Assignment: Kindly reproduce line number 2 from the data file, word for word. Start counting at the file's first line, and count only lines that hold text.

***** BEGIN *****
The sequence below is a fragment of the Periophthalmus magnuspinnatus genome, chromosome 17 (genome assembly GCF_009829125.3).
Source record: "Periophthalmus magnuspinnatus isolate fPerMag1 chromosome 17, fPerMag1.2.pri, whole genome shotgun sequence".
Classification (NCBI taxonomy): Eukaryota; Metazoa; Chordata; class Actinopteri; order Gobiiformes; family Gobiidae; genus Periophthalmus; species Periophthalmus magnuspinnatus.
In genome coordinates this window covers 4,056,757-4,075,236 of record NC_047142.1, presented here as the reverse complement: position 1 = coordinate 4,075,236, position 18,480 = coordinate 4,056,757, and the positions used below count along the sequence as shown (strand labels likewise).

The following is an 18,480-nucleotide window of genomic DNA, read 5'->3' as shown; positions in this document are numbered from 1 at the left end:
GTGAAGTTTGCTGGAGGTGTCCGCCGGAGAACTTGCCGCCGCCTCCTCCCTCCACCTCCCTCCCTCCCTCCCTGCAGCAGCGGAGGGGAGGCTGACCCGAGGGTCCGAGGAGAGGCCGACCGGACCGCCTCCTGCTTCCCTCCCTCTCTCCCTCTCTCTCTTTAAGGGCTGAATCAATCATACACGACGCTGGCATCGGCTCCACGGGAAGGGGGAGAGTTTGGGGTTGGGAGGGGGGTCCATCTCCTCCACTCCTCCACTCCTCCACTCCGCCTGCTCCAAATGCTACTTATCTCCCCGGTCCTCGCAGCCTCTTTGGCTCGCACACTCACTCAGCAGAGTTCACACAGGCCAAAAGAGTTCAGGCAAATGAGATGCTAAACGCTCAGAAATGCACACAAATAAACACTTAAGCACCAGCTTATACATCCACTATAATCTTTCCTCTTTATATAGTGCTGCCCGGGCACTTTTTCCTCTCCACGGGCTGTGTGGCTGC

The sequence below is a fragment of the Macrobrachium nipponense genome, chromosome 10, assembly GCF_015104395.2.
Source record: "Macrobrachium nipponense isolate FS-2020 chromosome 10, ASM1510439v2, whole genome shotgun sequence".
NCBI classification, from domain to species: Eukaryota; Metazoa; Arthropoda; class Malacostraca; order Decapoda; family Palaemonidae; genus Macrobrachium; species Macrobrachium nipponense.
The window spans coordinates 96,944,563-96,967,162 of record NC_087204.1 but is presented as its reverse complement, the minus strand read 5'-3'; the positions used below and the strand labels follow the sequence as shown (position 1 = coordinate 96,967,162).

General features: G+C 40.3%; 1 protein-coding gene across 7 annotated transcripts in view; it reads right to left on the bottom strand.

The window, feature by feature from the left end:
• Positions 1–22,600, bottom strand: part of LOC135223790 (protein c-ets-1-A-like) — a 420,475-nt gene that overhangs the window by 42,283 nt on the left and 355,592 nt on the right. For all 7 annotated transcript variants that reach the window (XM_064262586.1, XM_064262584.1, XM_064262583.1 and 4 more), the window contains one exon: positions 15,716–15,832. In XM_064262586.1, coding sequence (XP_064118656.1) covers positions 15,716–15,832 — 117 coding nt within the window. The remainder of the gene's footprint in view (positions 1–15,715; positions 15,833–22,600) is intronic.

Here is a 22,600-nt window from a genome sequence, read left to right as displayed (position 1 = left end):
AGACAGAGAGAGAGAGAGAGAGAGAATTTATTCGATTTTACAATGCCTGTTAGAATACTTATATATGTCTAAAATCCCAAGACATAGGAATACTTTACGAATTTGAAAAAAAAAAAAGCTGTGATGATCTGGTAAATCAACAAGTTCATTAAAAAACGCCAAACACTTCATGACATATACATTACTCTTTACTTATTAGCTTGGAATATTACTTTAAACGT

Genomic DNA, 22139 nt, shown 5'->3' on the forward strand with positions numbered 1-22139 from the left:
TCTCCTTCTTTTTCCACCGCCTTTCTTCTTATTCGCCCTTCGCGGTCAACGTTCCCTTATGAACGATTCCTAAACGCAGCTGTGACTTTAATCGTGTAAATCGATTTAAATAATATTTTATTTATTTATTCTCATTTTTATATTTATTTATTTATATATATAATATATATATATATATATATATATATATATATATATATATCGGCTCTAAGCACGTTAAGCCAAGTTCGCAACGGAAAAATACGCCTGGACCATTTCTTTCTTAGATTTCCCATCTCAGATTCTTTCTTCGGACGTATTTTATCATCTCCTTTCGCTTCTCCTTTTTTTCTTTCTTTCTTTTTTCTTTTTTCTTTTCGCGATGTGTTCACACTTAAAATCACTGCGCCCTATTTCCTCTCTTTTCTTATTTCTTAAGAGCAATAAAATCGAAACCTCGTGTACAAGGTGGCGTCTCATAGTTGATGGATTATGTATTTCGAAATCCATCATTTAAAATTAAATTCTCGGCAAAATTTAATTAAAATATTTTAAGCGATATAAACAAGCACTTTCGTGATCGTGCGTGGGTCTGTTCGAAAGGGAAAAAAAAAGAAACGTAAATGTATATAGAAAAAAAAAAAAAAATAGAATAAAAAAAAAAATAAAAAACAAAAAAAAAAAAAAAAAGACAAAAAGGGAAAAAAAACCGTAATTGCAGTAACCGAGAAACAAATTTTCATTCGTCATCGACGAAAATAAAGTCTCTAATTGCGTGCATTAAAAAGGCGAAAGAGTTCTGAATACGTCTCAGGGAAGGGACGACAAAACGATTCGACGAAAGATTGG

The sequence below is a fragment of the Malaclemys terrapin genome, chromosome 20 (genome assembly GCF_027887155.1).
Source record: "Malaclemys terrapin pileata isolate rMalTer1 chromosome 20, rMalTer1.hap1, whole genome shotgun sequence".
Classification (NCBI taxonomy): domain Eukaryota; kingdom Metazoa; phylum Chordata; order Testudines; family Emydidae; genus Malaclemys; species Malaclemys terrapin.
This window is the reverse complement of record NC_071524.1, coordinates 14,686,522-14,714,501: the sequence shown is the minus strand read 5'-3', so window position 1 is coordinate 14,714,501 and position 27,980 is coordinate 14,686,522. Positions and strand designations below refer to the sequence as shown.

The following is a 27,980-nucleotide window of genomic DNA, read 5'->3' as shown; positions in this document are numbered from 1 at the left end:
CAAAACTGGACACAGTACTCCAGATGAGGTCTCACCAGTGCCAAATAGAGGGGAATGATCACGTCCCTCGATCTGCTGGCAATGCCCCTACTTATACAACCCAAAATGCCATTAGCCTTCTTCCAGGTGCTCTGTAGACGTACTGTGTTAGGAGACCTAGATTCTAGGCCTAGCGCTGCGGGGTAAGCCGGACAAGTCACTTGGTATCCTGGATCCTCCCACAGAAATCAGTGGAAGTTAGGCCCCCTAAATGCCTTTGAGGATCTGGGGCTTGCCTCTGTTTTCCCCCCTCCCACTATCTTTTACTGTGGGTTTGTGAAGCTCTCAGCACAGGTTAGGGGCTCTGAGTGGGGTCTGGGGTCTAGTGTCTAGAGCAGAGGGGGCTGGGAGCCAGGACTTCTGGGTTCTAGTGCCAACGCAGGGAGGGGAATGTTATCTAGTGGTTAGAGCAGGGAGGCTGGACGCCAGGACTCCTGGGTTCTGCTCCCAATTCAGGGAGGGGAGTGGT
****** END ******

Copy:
Source record: "Periophthalmus magnuspinnatus isolate fPerMag1 chromosome 17, fPerMag1.2.pri, whole genome shotgun sequence".